Factual issues need resolution in Hamilton County billboard dispute, COA rules in reversal

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A factfinding hearing must be held regarding the state’s removal of a billboard sign along U.S. 31 before a trial court can decide if a taking occurred or enter an order of appropriation, the Court of Appeals of Indiana ruled Wednesday.

In September 2022, John and Eileen Laughlin filed a complaint against the state alleging inverse condemnation. The Laughlins alleged they were the owners and lessees of a billboard sign at U.S. 31 and 226th in Hamilton County, but the state removed the sign as part of an improvement project without offering compensation.

The state filed a motion to dismiss and alleged, in part, that the Laughlins’ complaint failed to adequately describe their real estate interest and failed to describe their property interest by omitting their outdoor advertising permit.

The Hamilton Superior Court denied the state’s motion to dismiss. The state moved to reconsider, which the trial court also denied.

About a month later, the trial court entered an Order of Appropriation and Appointment of Appraisers, finding that the state had appropriated the Laughlins’ real estate. The court then appointed three appraisers.

The state filed a motion for clarification, which the trial court denied.

The state then appealed, arguing that the trial court failed to resolve factual issues as to whether a taking occurred before entering an order of appropriation.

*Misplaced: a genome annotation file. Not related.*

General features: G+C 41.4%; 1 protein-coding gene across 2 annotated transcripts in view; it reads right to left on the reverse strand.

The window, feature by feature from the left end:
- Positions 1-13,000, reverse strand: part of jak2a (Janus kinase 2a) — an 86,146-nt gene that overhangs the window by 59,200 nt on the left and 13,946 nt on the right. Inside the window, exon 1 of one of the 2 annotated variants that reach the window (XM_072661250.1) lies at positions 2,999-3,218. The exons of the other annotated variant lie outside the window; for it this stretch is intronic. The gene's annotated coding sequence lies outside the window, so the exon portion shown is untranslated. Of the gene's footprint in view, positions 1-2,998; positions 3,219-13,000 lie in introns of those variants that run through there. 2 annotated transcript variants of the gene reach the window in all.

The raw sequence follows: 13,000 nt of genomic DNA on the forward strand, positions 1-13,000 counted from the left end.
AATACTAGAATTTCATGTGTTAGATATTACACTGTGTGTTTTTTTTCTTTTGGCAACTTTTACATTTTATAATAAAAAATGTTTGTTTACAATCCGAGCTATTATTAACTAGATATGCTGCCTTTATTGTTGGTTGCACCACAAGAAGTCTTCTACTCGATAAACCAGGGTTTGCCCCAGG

The Court of Appeals agreed and reversed, with Judge Elizabeth Tavitas writing.

“In general, after the State files an eminent domain action, the landowners must file ‘objections’ to the proceedings, which the trial court will sustain or overrule. See Ind. Code § 32-24-1-8,” Tavitas wrote. “The objections statute also provides: ‘The court may not allow pleadings in the cause other than the complaint, any objections, and the written exceptions provided for in section 11 of this chapter. However, the court may permit amendments to the pleadings.’ I.C. § 32-24-1- 8(c). It is clear, however, that the statutes also require the trial court to hold a hearing on the matter.

“… Here, after the State filed its objections to the Laughlins’ inverse condemnation action, the trial court was required to make a factual determination as to whether a taking occurred,” she continued. “The nature of the Laughlins’ property interest is not entirely clear from their complaint as they claim to be ‘owners/lessess’ of the sign and sign lease, and the State claimed in part that the Laughlins did not have a required permit for the sign. The State filed a motion to dismiss, which the trial court denied.

“Accordingly, factual issues remained, and the trial court should have set the matter for a hearing or allowed other dispositive motions to be filed,” Tavitas concluded. “… The trial court resolved the issue of whether a taking occurred based upon only the Laughlins’ complaint and the State’s objections and affirmative defenses, which was improper under these circumstances.”

The case was remanded for an evidentiary hearing.

Judges Rudolph Pyle and Peter Foley concurred in State of Indiana and Indiana Department of Transportation v. John Laughlin and Eileen Laughlin, 23A-PL-937.

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